Girls just wanna have fun, and aging-boomer foodie girls especially wanna have fun at the table (as other options become scarcer). Tabule offers that kind of culinary gambol. (Not gamble — I didn’t taste anything awful.) A genuine original, it provides good vibes, professional service, affordable and interesting wines, and happy, oddball surprises in the cooking. The flavor-base is more or less Mexican, but then it rambles — to Japan, Thailand, Persia, anywhere that chef-owner Moe Sadighian’s palate wants to roam.
Sadighian owns several fine-dining restaurants in Tijuana, including the original Tabule, with a similar menu of his recipes. As we know, since 9/11 brought our “beefed up” (paranoid) border security, TJ restaurants have been hurting badly. And from the opposite viewpoint, many middle-class transborder families have moved to this side of la linea as the crime cartels have taken up kidnapping as a big-money sport. Several Tijuana restaurants have faced the music and opened locations on this side of the frontier. Romesco (along with several of TJ’s most popular taquerias) have played it safe by opening in Chula Vista, preferred neighborhood of TJ expats. Tabule is betting on the Gaslamp, with food that would go over big in North Park (land of culinary adventure) but may be risky for an audience of strolling conventioneers, tourists, and club kids downtown. I hope it can manage to charm them as it charmed me.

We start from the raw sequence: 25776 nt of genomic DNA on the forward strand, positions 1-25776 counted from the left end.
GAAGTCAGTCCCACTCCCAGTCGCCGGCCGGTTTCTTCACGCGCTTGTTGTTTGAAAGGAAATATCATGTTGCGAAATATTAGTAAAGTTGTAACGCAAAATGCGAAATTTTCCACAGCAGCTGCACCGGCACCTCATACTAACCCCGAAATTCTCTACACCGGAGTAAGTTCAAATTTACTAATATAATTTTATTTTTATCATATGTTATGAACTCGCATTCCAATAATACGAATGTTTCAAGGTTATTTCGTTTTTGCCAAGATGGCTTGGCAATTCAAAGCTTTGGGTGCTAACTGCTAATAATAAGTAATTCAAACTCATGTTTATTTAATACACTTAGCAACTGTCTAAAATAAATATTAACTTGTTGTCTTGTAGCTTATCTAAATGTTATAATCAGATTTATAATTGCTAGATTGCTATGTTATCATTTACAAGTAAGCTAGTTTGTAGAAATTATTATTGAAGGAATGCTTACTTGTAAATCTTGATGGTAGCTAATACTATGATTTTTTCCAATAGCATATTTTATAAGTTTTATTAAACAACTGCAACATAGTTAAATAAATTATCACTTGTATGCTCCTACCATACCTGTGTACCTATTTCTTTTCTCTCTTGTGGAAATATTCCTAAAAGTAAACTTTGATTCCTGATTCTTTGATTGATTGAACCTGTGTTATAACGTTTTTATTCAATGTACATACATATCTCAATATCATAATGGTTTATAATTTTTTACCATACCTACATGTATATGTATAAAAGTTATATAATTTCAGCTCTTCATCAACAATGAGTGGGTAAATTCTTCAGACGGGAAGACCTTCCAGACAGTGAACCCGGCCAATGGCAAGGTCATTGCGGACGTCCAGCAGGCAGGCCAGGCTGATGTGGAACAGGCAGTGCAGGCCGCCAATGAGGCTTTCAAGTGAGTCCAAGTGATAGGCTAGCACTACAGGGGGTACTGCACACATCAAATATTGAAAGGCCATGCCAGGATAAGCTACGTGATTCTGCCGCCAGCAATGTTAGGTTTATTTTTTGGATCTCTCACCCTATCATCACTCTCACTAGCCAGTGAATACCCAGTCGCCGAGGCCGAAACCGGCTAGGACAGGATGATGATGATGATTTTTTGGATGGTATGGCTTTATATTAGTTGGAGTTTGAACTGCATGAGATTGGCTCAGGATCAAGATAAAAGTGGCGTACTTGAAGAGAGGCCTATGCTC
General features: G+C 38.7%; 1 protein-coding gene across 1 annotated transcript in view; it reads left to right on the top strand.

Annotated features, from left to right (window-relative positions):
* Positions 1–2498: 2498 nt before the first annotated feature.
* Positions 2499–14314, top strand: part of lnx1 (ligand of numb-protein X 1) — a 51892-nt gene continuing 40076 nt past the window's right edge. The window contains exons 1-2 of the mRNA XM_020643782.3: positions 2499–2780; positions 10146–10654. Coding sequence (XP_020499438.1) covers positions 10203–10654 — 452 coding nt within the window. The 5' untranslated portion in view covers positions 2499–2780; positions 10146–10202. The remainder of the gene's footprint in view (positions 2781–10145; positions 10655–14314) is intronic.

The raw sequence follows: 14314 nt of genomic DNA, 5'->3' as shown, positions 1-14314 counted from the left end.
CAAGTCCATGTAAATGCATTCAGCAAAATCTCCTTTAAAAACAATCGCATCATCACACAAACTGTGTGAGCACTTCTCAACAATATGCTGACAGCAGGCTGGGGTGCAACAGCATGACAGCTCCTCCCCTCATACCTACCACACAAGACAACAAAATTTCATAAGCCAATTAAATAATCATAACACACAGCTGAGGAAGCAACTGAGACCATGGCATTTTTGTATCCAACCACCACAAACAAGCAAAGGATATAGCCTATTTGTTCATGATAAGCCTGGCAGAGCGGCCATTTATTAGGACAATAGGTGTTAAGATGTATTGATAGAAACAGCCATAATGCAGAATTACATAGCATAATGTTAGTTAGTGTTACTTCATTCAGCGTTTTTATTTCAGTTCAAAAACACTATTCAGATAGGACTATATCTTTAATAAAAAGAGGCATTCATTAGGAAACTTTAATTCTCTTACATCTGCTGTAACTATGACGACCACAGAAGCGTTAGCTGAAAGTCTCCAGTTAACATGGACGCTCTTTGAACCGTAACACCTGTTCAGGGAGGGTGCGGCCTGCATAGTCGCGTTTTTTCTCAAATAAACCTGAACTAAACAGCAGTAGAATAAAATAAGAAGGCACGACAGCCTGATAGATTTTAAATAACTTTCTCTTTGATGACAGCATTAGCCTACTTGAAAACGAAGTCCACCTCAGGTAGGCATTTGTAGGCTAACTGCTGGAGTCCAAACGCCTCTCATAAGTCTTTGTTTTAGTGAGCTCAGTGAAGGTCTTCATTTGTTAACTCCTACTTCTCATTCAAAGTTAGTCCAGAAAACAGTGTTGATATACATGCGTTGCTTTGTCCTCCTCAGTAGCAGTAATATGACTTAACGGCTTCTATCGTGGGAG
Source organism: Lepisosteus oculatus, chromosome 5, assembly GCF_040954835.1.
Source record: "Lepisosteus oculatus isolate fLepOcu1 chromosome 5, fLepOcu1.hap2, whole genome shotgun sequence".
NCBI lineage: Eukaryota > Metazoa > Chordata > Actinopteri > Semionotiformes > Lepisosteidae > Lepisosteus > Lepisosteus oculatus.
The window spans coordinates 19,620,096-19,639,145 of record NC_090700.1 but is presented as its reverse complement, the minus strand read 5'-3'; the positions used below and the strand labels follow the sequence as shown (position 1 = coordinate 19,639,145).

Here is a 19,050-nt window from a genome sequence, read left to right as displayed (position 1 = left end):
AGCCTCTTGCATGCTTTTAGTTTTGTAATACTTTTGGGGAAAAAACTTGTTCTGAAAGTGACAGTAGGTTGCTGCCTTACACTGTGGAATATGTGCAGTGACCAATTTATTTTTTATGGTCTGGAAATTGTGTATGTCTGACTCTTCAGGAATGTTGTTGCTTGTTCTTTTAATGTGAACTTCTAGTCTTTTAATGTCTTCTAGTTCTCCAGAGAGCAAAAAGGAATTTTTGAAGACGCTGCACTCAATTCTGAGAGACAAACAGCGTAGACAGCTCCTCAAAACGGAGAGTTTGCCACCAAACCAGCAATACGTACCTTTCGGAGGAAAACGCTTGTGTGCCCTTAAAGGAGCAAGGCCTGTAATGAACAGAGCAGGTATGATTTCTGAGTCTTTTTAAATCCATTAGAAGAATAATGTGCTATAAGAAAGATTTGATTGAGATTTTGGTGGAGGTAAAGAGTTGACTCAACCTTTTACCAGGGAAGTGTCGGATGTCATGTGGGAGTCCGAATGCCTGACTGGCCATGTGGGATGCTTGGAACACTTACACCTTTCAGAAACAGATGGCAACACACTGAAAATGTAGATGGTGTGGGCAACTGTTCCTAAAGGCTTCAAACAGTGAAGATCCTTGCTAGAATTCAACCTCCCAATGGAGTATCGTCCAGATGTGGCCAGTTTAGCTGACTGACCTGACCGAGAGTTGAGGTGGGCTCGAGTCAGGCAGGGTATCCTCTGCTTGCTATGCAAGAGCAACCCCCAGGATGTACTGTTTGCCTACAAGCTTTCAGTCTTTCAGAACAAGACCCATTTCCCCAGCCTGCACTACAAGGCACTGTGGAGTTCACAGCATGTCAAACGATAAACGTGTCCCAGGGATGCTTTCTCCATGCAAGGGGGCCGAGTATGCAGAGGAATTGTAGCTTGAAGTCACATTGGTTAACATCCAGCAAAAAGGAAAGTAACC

The surroundings are attractive and comfortable, with a warm color scheme of orange, dark brown, and black and well-spaced tables that give you ample breathing room. Our server was friendly and professional (and also very cute). The menu is long, the appetizer lists daunting: One section showcases mainly Mexican “starters,” followed by numerous variations of ceviche, plus sashimi, soups, salads. Samurai Jim, Michelle, and I expected chef-turned-realtor James to join us and ordered an appetizer for him too, just before he called to say he was at the vet’s with a sick dog. The extra appetizer we ordered for him was the best of them all — what a shame we had to eat his share!
That was Gohan Tabule (Tabule rice), an inventive sort of deconstructed sushi party roll (minus the wrapping) mingling a pile of heavily sweetened sushi rice mixed with shredded crab and cream cheese, topped with avocado slices, slicks of Japanese eel sauce, and devastating puffs of sweet, ripe plantain. Sounds crazy, tasted amazing — every bite different from the previous bite, and none of them something you’re likely to have tasted before. It’s not high culinary art, nothing refined about it — I’d call it brilliant folk art. Or I’d call it scrumptious.